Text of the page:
Posted in: Review

Teenage Mutant Ninja Turtles (2014)

The Teenage Mutant Ninja Turtles were ridiculous back in the ’80s, but somehow they worked. This 2014 edition acknowledges the tackiness of the concept with a combination of nostalgia and self-deprecating humor – but the fact is that it’s still ridiculous, only now it lacks the freshness, originality, and pop culture value that spurred its decades-old success. Subjecting kids to these characters today is like transplanting an organ with the wrong blood type: It’s going to be rejected.

The turtles of 2014 are discovered by ambitious reporter April O’Neil (Megan Fox) when they set out to stop the evil Foot Clan, headed by the evil Shredder (Tohoru Masamune). Shredder is in cahoots with millionaire Eric Sacks (William Fichtner), who is also evil. Once Sacks learns that the Turtles exist, he intends to drain their blood to obtain a “mutagen” which will bridge the gap between him and barrels of money.

The heroes on the halfshell are quickly characterized into distinct personality buckets to help us tell them apart. Donatello the nerd, Raphael the brooding loner, Leonardo the leader, Michelangelo the goof. They stick closely to their defined traits, for better or worse, without any depth. The sophisticated character design actually achieves more in the way of personifying the turtles than the writing. Each has his own distinguishable visual presence with unique body language, expression range, accessories, size, features, and muscle tone. The textures and movement evoke a beefier, tougher, more visceral variation than we’ve seen of the turtles before, which works surprisingly well.

While the turtles attempt to stop Sacks and Shredder, they bounce around in action scenes that don’t really make an effort to make sense. With the laws of physics so readily disregarded, it’s a wonder people don’t just start floating away in the middle of dialogue scenes. But that’s a thread we don’t want to pull; this is a basically an expensive cartoon disguised as a live action movie, so there’s no serious crime in heightening the action.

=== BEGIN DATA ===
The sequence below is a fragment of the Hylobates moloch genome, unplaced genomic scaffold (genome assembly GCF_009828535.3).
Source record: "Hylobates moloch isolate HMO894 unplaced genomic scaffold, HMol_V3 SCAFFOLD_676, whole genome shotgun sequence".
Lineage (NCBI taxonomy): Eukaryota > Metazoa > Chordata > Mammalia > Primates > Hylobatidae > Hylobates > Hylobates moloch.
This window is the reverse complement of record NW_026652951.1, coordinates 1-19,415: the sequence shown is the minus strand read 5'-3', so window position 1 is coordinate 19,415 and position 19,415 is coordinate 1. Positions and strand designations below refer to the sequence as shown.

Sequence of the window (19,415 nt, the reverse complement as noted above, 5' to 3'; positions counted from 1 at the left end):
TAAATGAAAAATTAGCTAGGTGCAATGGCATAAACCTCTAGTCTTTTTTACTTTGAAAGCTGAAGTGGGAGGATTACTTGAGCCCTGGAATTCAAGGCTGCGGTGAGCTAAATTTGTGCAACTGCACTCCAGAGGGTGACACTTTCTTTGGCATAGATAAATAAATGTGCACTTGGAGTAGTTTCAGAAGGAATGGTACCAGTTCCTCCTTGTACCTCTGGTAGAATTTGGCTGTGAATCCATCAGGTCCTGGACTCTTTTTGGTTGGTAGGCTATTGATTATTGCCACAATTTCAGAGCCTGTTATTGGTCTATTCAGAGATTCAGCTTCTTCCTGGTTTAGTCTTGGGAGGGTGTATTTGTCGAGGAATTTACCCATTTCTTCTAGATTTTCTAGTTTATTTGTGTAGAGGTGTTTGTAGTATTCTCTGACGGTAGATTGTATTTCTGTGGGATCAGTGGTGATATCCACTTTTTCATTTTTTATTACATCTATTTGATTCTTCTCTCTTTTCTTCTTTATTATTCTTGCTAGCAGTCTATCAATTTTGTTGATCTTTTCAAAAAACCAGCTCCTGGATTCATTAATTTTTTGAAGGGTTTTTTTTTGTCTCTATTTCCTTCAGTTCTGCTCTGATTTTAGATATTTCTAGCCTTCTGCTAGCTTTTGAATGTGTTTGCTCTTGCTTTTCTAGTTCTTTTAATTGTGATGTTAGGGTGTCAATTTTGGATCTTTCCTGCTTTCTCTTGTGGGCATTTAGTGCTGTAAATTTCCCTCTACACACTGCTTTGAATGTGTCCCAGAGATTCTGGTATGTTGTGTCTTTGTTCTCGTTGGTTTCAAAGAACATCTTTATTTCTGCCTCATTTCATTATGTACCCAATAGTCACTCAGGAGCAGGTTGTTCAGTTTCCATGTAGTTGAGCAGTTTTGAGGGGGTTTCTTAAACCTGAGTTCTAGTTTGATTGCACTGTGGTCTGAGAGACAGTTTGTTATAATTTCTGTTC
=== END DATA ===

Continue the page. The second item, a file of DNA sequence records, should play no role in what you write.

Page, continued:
The real crime committed here (aside from belligerent product placement) is lazy storytelling. Every trope is neatly plugged in, each character going through the obligatory motions. The leads leap from one mishap to the next, giving rushed and flimsy explanations of how they know where to go or how to get there. If at any point Donatello didn’t explain their next move, the movie would come to a dead stop. And when April rescues the turtles from Sacks’ blood-draining machine, there may as well be a button that says “save turtles,” because what’s there makes just about as much sense.

To its credit, TMNT builds and maintains a solid momentum, and it gets to its conclusion quickly enough that we don’t dwell on the abundance of “ah-ha” moments or roll our eyes when the villain rejoices in explaining his sinister plan to everyone who will listen. Its pacing and humor may be enough to occupy the youngsters, even if it won’t make much of an impression.

Many iconic characters were left out of the film, and the ending leaves open the door for a sequel. But I think another reboot is more likely. Either way, they’ll keep beating the turtles into the ground trying to get it right. They never will, because they already did, decades ago. Audiences (even kids) want something fresh – not a rehash of what today’s filmmakers favored on Saturday mornings 25 years ago, when television was very different. The day of the turtles has long passed, and now we’re just beating on a dead horse. Er, reptile.